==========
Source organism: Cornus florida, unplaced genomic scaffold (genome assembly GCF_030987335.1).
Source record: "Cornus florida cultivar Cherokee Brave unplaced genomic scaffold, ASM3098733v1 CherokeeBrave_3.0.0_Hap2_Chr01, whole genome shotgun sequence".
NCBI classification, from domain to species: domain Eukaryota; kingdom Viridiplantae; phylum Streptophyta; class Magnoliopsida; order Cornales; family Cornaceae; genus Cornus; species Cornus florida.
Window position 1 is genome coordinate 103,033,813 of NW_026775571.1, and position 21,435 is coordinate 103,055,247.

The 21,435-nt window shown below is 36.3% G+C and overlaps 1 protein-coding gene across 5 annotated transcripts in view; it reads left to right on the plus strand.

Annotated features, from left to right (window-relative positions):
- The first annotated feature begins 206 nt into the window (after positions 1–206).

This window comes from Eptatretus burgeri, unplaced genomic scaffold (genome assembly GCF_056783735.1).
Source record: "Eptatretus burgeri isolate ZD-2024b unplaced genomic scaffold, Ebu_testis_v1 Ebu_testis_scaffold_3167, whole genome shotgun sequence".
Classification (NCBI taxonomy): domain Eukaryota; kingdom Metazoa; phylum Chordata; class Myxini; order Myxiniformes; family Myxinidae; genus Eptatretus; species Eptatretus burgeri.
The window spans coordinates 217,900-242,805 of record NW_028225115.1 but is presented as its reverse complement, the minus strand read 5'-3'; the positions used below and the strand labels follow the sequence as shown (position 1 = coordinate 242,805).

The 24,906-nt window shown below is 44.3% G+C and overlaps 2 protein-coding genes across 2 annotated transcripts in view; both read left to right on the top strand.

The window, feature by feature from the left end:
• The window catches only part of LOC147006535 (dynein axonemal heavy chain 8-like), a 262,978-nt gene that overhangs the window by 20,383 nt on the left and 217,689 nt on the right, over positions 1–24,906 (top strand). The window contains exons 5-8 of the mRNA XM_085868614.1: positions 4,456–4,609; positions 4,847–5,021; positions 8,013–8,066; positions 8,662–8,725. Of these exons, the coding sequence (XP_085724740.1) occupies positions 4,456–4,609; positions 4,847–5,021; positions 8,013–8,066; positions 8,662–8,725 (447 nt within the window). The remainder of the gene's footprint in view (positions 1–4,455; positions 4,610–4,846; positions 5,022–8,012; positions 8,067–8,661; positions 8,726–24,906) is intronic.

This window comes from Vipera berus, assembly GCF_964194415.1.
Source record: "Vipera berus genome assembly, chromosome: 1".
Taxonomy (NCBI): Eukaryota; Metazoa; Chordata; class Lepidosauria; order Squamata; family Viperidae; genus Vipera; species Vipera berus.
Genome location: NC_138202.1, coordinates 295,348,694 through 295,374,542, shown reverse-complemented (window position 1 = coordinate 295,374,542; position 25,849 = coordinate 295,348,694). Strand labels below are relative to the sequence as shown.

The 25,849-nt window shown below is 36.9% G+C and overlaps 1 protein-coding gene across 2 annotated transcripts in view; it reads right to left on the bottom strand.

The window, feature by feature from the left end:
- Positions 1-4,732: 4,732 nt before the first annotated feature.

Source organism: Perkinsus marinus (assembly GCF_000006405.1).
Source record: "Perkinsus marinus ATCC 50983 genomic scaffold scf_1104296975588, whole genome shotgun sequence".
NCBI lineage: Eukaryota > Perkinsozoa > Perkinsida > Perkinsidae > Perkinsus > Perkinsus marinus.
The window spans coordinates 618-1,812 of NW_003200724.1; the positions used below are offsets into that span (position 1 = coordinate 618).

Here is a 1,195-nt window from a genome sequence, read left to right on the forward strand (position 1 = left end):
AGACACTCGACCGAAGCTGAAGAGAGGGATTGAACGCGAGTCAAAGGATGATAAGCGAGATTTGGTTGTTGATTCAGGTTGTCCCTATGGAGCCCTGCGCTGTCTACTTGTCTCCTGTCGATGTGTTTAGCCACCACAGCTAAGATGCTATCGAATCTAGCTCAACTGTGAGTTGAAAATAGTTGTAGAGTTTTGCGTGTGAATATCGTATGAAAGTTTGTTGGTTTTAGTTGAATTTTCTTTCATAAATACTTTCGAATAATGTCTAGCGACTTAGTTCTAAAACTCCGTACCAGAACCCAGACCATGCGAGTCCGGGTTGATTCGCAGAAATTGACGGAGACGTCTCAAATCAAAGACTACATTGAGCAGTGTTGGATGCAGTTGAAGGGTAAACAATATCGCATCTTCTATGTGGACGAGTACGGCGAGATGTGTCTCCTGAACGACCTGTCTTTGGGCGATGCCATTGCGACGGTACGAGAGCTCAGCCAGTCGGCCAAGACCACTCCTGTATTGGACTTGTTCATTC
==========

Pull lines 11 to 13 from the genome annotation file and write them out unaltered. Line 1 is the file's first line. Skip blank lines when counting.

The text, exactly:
The window spans coordinates 217,900-242,805 of record NW_028225115.1 but is presented as its reverse complement, the minus strand read 5'-3'; the positions used below and the strand labels follow the sequence as shown (position 1 = coordinate 242,805).

The 24,906-nt window shown below is 44.3% G+C and overlaps 2 protein-coding genes across 2 annotated transcripts in view; both read left to right on the top strand.

The window, feature by feature from the left end: